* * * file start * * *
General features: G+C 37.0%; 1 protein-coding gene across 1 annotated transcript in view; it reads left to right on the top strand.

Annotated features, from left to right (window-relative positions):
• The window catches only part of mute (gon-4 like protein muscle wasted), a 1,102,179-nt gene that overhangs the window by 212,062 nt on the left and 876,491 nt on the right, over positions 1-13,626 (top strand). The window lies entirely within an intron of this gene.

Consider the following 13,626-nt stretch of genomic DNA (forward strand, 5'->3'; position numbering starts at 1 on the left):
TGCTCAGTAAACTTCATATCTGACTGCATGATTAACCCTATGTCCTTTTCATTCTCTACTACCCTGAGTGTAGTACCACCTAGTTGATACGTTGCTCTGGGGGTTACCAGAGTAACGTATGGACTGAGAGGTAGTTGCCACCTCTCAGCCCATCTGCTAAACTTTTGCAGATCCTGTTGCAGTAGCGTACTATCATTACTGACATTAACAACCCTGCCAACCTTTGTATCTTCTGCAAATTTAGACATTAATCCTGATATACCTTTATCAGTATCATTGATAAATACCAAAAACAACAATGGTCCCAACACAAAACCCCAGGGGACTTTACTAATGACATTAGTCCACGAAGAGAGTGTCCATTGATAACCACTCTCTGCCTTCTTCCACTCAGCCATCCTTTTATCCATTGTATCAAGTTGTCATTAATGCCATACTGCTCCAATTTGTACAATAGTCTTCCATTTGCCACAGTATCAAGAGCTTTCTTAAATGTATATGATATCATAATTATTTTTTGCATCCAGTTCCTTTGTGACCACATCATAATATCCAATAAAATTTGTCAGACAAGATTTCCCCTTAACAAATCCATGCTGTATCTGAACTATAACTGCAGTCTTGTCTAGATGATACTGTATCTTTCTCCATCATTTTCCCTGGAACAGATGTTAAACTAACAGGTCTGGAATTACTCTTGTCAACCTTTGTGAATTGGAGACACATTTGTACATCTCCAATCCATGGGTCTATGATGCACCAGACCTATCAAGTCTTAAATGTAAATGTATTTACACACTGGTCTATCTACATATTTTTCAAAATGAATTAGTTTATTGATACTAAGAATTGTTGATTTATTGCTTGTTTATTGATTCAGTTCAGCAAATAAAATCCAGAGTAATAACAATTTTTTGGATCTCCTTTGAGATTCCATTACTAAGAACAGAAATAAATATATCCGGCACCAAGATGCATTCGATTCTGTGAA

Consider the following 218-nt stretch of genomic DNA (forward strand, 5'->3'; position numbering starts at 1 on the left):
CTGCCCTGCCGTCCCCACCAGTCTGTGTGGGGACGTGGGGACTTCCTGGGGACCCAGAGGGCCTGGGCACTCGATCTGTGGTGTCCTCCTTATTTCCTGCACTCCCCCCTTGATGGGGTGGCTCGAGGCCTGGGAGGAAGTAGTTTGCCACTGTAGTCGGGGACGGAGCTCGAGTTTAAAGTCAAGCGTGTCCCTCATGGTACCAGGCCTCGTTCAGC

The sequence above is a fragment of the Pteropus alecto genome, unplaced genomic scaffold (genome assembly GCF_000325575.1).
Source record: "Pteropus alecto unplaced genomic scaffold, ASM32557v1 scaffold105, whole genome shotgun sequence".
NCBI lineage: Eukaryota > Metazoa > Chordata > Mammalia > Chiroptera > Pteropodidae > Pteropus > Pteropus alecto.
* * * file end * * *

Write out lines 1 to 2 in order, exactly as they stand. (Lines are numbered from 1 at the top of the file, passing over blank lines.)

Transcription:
General features: G+C 37.0%; 1 protein-coding gene across 1 annotated transcript in view; it reads left to right on the top strand.

Annotated features, from left to right (window-relative positions):